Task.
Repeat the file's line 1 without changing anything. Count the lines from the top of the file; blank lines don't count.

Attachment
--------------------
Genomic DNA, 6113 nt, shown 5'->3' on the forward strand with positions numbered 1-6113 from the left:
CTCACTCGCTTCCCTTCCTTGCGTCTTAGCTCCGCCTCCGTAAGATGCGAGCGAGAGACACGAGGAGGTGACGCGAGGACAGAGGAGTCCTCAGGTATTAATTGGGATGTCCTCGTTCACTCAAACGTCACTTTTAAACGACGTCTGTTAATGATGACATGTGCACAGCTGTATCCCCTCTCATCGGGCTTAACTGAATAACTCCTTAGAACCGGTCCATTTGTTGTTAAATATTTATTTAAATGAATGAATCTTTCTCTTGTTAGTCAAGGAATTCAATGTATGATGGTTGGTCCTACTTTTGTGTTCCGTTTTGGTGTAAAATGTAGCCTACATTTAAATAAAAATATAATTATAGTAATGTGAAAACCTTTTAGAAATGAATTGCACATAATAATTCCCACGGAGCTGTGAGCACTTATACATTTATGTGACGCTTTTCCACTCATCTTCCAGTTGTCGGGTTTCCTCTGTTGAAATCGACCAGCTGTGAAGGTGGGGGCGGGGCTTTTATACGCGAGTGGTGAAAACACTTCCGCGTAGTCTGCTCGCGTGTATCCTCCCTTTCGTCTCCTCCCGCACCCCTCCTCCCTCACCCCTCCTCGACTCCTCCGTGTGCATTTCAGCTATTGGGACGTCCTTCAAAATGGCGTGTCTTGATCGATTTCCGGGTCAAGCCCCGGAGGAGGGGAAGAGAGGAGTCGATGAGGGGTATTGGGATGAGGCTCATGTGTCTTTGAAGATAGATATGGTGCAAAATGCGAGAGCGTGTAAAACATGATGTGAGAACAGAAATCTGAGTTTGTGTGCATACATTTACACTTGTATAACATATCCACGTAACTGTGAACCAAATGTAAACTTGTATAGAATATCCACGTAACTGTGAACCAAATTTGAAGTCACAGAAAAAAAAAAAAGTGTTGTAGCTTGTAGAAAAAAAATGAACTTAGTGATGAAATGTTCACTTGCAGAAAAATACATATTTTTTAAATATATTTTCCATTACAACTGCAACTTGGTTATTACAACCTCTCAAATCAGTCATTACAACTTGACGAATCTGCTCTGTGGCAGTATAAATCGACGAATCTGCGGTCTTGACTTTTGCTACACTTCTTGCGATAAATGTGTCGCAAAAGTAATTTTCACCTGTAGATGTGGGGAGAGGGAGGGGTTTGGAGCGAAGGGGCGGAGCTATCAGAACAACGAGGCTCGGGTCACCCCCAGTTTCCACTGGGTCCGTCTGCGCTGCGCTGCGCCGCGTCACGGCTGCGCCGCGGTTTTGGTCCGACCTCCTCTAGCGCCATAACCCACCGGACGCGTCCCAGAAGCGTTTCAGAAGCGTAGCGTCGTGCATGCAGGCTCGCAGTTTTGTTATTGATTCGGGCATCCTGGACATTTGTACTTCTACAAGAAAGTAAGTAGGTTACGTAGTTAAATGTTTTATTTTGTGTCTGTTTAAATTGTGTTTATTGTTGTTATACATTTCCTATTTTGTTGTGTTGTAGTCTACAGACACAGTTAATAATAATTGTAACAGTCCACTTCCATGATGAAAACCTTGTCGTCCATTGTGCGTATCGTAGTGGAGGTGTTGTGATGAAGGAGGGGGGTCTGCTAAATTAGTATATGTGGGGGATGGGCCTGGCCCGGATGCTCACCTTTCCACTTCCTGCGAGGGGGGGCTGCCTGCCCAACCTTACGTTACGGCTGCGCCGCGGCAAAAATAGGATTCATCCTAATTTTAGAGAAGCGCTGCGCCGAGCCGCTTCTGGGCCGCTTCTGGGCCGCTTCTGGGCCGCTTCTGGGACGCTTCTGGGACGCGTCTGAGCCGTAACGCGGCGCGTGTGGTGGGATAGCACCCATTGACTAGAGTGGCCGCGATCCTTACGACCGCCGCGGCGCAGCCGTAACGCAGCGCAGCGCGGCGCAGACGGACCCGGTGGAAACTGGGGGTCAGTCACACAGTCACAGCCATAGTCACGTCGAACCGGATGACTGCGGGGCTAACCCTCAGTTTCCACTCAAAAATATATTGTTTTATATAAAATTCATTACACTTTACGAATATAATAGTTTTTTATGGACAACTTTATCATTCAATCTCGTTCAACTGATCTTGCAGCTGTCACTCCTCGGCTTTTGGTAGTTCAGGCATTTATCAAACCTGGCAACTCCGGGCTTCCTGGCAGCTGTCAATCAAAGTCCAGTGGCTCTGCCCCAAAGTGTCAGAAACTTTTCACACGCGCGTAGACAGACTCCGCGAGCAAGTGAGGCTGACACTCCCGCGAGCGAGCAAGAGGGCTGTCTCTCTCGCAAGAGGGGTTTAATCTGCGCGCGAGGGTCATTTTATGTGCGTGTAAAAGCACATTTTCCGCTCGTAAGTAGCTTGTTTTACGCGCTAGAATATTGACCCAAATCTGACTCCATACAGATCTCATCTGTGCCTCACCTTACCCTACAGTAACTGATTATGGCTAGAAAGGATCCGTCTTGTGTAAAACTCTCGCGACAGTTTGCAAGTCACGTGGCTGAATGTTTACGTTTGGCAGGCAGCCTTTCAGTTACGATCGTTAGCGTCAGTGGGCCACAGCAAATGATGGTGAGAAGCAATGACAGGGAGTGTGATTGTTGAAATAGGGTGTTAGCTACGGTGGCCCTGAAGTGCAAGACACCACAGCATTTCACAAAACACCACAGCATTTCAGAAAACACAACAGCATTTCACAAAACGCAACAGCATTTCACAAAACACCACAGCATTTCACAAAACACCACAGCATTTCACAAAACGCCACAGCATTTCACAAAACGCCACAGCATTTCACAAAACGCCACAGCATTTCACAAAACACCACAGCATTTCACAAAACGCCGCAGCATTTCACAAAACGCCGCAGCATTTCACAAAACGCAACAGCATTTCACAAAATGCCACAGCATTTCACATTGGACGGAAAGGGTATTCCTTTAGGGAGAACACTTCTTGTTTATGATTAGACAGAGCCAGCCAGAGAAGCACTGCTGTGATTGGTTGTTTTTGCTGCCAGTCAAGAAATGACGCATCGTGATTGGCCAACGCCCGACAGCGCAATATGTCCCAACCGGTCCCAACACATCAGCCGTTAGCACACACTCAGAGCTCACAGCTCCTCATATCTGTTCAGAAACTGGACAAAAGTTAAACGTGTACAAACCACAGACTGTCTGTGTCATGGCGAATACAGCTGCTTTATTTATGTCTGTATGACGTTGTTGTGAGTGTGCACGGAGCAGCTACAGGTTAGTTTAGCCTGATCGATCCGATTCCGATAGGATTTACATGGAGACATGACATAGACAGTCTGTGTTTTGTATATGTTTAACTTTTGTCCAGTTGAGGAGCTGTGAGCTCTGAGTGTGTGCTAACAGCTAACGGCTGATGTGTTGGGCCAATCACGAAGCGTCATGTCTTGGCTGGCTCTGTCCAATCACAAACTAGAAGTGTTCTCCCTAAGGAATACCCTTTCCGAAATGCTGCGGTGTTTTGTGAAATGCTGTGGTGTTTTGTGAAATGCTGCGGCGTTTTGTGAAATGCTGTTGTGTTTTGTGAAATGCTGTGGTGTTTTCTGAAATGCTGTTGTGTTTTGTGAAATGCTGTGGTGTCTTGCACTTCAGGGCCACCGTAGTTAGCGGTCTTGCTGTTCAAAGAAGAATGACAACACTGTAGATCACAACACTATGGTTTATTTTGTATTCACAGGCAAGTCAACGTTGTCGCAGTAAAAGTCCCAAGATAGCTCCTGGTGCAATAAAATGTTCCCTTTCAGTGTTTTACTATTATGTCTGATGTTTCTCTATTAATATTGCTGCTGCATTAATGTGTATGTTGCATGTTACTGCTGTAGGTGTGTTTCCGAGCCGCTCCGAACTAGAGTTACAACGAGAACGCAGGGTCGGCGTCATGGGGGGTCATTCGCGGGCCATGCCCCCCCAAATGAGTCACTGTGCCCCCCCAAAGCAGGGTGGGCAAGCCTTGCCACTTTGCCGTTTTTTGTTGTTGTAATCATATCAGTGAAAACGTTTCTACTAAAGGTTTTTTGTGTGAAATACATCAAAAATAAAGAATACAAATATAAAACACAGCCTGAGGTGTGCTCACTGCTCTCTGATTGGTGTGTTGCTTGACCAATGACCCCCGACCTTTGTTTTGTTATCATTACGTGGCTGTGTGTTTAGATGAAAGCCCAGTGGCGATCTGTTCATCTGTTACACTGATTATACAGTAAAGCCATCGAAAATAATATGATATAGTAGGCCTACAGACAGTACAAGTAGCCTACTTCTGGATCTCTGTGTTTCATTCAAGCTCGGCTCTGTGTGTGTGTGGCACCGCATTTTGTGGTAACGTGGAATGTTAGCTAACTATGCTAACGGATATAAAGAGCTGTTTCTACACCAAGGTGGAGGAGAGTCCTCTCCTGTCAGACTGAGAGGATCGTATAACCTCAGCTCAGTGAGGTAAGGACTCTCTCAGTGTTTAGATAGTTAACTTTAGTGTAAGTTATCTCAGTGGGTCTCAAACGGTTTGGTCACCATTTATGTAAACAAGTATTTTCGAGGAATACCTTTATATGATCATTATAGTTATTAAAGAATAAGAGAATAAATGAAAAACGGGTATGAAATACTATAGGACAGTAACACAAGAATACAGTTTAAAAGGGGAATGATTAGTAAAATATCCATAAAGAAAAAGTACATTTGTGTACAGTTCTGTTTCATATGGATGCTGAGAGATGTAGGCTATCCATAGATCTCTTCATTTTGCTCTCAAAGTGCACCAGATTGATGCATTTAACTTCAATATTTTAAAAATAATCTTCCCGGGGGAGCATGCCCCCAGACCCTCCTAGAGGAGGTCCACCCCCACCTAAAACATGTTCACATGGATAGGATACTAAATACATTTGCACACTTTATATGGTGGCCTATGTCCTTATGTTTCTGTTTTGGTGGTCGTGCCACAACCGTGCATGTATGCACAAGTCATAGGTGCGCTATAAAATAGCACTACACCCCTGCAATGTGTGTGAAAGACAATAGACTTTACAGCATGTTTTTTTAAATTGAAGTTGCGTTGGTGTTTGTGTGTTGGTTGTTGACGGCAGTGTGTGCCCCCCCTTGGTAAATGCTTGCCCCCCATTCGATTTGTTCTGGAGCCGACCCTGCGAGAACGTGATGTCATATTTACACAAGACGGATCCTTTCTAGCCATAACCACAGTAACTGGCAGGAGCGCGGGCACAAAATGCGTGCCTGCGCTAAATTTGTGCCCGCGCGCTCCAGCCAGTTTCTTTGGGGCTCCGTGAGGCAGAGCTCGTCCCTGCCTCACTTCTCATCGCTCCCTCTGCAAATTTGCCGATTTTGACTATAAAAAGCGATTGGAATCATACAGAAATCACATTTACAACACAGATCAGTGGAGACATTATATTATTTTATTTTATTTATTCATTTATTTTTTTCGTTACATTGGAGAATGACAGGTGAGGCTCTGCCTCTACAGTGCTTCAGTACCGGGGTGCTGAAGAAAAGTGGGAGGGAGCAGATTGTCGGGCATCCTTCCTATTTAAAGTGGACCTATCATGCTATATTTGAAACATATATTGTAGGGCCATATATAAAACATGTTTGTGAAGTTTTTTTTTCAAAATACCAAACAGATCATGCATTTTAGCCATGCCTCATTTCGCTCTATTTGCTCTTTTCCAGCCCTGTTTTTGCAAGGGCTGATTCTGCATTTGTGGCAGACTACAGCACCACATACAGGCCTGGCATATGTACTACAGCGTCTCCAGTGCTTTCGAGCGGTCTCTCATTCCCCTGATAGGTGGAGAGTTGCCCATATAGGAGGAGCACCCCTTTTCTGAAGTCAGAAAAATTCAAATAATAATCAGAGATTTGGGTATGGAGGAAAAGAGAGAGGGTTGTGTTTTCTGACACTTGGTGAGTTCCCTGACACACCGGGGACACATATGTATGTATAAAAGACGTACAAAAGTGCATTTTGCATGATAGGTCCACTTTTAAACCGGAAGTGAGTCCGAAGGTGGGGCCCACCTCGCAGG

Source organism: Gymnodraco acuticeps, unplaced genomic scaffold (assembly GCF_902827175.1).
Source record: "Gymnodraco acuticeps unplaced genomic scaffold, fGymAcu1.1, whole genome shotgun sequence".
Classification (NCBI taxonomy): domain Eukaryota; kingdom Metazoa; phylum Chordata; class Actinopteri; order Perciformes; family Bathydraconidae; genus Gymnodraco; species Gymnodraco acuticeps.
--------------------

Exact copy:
Genomic DNA, 6113 nt, shown 5'->3' on the forward strand with positions numbered 1-6113 from the left: